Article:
Tag Archives: change management

Change Management Workflows

In a previous post I covered the basic fields you need in a CR (Change Request) and promised to look at optional info that more heavyweight CM processes might use.  In this post I’m going to focus on workflows: approvals, reviews, and validations.  While there are other fields that you can find on a CR, it’s really the workflows that are a critical part of CM.  The basic CR we looked at last time could be used even if only one person is involved in the entire process – but typically multiple people are involved.  One person might request a change, someone else might execute it, someone else might validate that it worked, etc.  If you have workflows like these that involve multiple people, you really want to have those workflows recorded in your ticketing system – so that you can see when one step is completed (and by whom) and the next has begun, and so that you can tell from your ticketing system what stage a ticket is in and who currently owns it.  Please note that I’m not saying you HAVE to incorporate these flows into your CM process – they are appropriate in some places but not in all.  As I said in earlier posts, you should have the right amount of process and paperwork that’s appropriate for your environment – no more, no less.

Here in fantastic ASCII format is a basic CM process, showing how review/approval/validation workflows might be linked:

Create  –> Review –> Approve –> Schedule –> Execute –> Validate

Each of these steps could potentially be performed by a different person or role.  If this seems crazy to you, note that in some cases it may be required for compliance or governance reasons that different people be involved in the various stages of the process.


A request for a change often comes from a non-technical resource.  It might be a customer, a project manager, a product manager, etc.  The request will not have any execution details in it, it will just say what is being requested and why.  This will then be picked up by a technical resource that will create the actual procedure to be executed, including rollback and validation steps – hopefully with an eye towards automating the change in the future.  🙂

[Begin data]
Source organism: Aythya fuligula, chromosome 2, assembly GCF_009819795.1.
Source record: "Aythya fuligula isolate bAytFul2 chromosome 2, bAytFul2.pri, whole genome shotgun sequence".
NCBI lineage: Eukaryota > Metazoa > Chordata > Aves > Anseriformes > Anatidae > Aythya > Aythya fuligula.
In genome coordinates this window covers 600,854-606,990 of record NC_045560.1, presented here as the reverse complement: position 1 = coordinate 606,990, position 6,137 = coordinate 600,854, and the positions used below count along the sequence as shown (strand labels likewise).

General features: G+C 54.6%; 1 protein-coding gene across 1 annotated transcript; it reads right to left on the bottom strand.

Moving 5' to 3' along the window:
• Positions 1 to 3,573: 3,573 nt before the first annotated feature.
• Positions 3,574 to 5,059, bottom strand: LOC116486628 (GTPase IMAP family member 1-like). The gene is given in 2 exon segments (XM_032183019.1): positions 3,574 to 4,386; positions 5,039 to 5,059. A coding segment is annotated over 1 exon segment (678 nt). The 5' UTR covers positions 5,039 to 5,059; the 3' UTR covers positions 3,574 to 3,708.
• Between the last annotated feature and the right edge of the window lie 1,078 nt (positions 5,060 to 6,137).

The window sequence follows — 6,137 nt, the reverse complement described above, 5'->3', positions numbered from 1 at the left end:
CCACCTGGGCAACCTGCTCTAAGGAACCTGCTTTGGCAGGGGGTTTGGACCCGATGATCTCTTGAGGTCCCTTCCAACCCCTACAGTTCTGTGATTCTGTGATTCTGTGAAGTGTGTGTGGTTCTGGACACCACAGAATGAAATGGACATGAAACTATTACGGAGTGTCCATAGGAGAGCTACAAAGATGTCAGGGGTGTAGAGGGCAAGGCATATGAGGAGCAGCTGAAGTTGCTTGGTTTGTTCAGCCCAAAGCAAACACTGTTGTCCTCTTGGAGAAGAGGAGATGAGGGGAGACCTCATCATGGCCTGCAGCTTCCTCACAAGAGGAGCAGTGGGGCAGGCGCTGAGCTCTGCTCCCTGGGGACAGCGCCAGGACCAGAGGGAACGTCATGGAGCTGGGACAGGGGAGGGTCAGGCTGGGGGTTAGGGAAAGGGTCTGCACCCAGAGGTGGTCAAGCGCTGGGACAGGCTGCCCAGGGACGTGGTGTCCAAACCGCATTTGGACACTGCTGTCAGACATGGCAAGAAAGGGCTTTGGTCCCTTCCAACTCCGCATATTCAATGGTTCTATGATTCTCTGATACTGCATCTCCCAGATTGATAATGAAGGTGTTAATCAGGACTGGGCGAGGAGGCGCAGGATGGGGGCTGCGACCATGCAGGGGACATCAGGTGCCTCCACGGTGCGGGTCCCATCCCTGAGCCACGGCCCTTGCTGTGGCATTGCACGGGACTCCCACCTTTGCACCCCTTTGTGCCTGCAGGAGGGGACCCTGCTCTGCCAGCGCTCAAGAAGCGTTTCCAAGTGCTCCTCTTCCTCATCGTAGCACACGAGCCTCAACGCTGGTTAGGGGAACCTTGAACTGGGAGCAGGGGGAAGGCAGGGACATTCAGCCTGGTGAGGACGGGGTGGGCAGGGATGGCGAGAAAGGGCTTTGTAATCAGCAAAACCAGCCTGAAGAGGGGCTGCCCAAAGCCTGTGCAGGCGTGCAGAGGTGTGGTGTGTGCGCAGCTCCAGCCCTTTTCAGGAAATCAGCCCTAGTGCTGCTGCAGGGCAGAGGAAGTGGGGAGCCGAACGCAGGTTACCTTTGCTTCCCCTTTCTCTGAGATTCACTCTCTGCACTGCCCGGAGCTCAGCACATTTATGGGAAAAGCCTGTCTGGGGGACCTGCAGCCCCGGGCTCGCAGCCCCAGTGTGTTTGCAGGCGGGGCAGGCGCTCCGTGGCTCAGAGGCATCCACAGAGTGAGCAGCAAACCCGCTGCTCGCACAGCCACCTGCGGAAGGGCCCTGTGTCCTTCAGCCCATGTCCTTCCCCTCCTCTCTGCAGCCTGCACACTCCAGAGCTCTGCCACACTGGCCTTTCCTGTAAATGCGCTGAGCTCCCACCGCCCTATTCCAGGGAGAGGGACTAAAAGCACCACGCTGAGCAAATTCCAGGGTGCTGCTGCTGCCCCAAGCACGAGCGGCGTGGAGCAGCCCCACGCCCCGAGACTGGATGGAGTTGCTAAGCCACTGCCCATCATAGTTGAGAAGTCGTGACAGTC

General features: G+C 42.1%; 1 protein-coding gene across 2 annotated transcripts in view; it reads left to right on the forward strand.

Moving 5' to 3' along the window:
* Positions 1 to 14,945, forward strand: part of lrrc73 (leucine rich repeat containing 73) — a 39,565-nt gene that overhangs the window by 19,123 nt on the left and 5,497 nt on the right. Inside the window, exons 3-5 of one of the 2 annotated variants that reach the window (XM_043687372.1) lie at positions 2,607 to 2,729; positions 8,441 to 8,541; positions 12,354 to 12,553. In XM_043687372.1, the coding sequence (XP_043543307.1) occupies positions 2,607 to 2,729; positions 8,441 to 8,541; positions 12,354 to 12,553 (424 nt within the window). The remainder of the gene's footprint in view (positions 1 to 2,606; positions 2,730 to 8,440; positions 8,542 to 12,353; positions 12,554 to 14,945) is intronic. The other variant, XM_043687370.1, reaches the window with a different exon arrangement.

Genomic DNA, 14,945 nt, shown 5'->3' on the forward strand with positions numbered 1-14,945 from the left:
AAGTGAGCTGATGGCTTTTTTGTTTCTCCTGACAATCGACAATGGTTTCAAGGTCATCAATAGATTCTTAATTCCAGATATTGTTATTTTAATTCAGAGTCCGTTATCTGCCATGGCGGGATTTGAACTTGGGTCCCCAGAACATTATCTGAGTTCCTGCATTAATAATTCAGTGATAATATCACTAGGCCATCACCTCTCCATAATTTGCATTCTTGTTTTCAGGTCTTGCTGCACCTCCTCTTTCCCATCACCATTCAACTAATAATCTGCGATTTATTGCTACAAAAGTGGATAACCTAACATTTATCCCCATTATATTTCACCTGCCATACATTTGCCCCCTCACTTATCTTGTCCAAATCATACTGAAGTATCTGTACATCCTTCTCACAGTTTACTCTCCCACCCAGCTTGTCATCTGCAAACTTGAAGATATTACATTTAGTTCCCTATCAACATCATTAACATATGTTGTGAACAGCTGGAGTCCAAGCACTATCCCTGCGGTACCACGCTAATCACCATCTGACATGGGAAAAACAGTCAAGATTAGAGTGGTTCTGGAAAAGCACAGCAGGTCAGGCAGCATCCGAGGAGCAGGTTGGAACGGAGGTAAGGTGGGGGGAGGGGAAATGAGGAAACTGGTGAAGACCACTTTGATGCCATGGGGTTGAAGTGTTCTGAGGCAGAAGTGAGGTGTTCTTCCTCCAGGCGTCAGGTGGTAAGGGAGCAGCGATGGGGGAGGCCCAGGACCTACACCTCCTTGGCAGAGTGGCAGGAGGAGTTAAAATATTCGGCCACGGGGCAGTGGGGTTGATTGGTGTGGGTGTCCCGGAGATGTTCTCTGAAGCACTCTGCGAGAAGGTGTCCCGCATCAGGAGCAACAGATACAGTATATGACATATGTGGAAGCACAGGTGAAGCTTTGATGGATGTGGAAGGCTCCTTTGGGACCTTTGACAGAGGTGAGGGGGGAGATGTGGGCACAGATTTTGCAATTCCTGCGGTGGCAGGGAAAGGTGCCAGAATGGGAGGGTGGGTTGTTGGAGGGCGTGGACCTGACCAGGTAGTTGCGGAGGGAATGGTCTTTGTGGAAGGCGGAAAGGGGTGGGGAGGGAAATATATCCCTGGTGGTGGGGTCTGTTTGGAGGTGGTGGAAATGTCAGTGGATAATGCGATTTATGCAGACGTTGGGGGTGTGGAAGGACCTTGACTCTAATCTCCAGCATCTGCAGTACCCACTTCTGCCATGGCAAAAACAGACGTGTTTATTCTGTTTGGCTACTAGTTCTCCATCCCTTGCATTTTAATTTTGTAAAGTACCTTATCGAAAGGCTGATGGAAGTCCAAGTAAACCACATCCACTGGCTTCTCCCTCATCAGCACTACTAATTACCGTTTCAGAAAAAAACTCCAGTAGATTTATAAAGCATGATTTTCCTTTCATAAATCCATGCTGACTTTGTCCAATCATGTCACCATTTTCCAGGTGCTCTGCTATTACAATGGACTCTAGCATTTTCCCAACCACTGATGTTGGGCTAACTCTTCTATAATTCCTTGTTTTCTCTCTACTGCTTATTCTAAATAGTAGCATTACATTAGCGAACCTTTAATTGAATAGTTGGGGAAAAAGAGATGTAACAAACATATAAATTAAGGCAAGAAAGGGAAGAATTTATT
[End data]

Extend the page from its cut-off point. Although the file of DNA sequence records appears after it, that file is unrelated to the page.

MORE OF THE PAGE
A technical review step is generally performed by a peer of the person who created the execution procedure and/or will be executing it.  The purpose of the review is to ensure that the procedure is complete and correct and doesn’t require any special or unique knowledge on the part of the executor.

There may also be a business review step, where a peer of the original requestor evaluates the “why” behind the change request to ensure that it is appropriate to execute.

The output of a review step may involve changes to the procedure itself or sending the CR back to the original author for modification, in which case it will come back through the review step after those modifications are made.


The approval step is a gate prior to execution.  It is often combined with the review step above, but may be separated – usually this is done when technical reviews are done by SMEs in the relevant systems or technologies, but those SMEs may not have larger/wider knowledge about all the systems that could be impacted.  In such cases there will typically be a separate approval (which may be done by a committee like a CAB) signifying that the change has been reviewed in a larger context and is deemed safe and appropriate for the system as a whole.


Changes may be executed at the discretion of the executor, or there may be more central scheduling for some or all changes  One typical case is when there is a defined maintenance window where changes that impact customer-facing services are performed.  These windows are often planned and scheduled by a specific person or role to ensure that the limited time of the window is used most efficiently while guarding against change collisions.  (Executing multiple changes simultaneously can lead to great difficulties with diagnosis if something goes wrong – since you’re not sure which of the changes is the cause of the problem).  Even outside of maintenance windows, changes may be centrally scheduled for other reasons.


Someone actually performs the change.  Nothing special to see here.


After the change procedure has been performed, there may be a handover to another individual (typically a peer of the executor) to perform technical validation of the change.  A second pair of eyes can sometimes see unintended effects that otherwise would have been missed, and also eliminates any temptation to “paper over” what appears to be an inconsequential deviation from the CR (“it was just a one character typo!”).  This validation should be tightly coupled in time to the change execution as until this validation is complete the system is potentially in a bad state.